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When A Wife Charges Jewelry To Her Family’s Store Account Prior To A Divorce, How Should The Store Owner Handle It?




JACK AND NORA Deeds had been clients of Main Street Jewelers for over 30 years, ever since they bought Nora’s engagement ring there shortly after moving to Dalton, a small town in the Deep South. Main Street was a traditional, full-service downtown store that had been owned and operated by the Singleton family for several generations. The Singletons enjoyed a wonderful reputation for quality and service, and many townspeople felt that they truly embodied the “Old South” traditions and values that made the town of Dalton a great place to live.


Real Deal is a fictional scenario designed to read like real-life business events. The businesses and people mentioned in this story should not be confused with actual jewelry businesses and people.


Kate Peterson is president and CEO of Performance Concepts, a management consultancy for jewelers. Email her at

In fact, business at Main Street Jewelers was a snapshot of an earlier time — a cornerstone of the store’s unique brand and regional reputation. Wall cases were beautifully displayed with traditional tabletop and giftware items. Main Street sales associates paid as much attention to their bridal registry as they did to things like gem scopes and diamond warranties. Despite the store’s $3 million in annual sales volume, sales slips were still hand written, with data entered into the POS system “behind the scenes.” In addition to offering financing through several major companies, the Singletons still carried a number of in-house accounts, often extending credit with a handshake and a promise, based on family relationships that started with parents and grandparents.

Jack Deeds was a regular visitor to Main Street Jewelers, as his office was located right up the street from the store. Between watch batteries, minor repairs, downtown committee business and the usual birthday and anniversary gifts, Dan Singleton could count on seeing Jack in the store at least once each month. It did strike Dan as a bit odd one day in early May when Nora came into the store and he remembered that he hadn’t seen Jack since the last Downtown Committee meeting back in February. As one of his top sales associates took care of Nora, Dan chalked Jack’s absence up to his busy schedule, remembering that the bank where Jack was a vice-president was in the process of being acquired by a larger national operation.

Like most Dalton women who shopped at Main Street Jewelers, Nora Deeds was as likely to visit the store herself as she was with her husband. She too was a regular, relying on Main Street as the solution for many of her gift-giving needs. On this particular visit, though, Nora was very much interested in something for herself. She’d had her eye on a new Rolex watch since before Christmas, and had finally decided it was time to make it her own.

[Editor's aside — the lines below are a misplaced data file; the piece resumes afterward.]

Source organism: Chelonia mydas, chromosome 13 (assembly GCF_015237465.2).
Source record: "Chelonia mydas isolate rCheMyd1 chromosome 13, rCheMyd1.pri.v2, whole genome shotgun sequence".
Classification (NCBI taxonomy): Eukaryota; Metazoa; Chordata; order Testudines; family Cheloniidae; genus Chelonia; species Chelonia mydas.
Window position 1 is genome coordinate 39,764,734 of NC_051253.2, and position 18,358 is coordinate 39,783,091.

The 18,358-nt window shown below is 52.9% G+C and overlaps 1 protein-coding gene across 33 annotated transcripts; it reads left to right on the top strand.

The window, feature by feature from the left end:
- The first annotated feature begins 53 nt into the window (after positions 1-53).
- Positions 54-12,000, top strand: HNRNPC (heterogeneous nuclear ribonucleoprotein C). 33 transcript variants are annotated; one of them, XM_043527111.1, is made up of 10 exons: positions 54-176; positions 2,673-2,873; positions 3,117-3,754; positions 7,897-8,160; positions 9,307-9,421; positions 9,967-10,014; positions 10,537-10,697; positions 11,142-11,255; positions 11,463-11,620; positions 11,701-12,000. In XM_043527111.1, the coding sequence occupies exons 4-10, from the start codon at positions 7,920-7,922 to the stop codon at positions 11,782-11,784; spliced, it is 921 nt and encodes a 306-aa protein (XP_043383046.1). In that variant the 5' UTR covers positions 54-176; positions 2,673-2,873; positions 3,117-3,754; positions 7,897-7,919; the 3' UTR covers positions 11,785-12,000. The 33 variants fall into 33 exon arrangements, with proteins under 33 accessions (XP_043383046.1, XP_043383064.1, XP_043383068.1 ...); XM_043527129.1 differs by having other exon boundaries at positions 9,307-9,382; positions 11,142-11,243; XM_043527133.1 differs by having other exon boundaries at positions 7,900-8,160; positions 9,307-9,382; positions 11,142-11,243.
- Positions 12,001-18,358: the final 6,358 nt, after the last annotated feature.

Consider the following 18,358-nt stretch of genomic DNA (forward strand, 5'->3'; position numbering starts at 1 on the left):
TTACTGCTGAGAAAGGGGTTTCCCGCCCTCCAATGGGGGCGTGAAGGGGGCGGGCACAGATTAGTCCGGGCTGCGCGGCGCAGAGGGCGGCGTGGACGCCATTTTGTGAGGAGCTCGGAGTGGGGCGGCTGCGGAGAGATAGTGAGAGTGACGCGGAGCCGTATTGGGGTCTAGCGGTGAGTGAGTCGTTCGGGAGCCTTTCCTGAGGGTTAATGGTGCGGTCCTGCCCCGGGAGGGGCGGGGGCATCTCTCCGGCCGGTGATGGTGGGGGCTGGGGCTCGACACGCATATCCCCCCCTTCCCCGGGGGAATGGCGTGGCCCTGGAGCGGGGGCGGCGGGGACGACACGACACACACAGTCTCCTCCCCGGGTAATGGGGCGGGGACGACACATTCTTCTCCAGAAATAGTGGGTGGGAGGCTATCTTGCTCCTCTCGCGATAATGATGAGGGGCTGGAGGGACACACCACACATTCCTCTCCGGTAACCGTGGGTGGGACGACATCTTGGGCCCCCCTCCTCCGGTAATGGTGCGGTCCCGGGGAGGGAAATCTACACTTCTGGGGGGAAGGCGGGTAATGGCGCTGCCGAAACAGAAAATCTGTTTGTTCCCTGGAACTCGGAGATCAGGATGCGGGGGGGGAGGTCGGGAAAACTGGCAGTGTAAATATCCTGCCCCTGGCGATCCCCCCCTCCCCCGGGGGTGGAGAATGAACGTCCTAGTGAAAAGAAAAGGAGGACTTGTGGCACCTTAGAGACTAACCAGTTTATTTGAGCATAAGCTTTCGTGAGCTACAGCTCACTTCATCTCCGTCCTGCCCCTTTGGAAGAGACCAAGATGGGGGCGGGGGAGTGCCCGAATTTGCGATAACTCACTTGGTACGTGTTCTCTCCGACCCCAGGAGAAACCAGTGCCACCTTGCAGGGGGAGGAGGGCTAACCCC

The Main Street sales associate provided the typically extraordinary service Nora had come to expect in the store, explaining all the features that made the watch a perfect choice. The bracelet was shortened and the paperwork processed. As she had so many times in the past, Nora signed the sales slip and charged the watch to the Deeds’ account.

About three weeks later, Jack came into the store to have the strap replaced on his own watch. In the course of friendly conversation, Dan mentioned that he hadn’t seen Jack in awhile, and asked how Nora was handling his working so hard through the bank merger. Jack turned suddenly somber when he told Dan that he and Nora had actually separated several months ago and were in the middle of a rather nasty divorce. Nora had, in fact, very recently left Dalton and moved to California. Dan expressed his condolences and, of course, his ongoing support and friendship for Jack.

It wasn’t until Jack left the store and Dan was recounting their conversation with his associates that he was reminded of Nora’s most recent visit and purchase. Dan pulled the record and verified that the $7,800 watch had been charged — and when he investigated further, found that the Deeds account that had been used so frequently by both Jack and Nora over the years was officially in Jack’s name only. Dan’s bookkeeper was quick to point out that virtually all of Main Street’s house accounts involved long-standing couples and families with high profiles in the community. It was not typical for these Dalton women to have accounts of their own, because most of them simply signed on their husband’s accounts just like they did in all the other stores in town.

Sitting on the bookkeeper’s desk were the account statements due to go out the following day — including one addressed to Jack Deeds for the watch his soon-to-be-ex-wife had taken with her when she left him. Dan realized that Jack would be well within his rights to refuse payment, as he did not authorize the charge, and Nora never did have a legitimate account set up at Main Street in her own name. Dan’s biggest concern was the potential damage he might do by stirring up even more problems at so difficult a time for Jack. At the same time, he could hardly afford to simply give the watch away.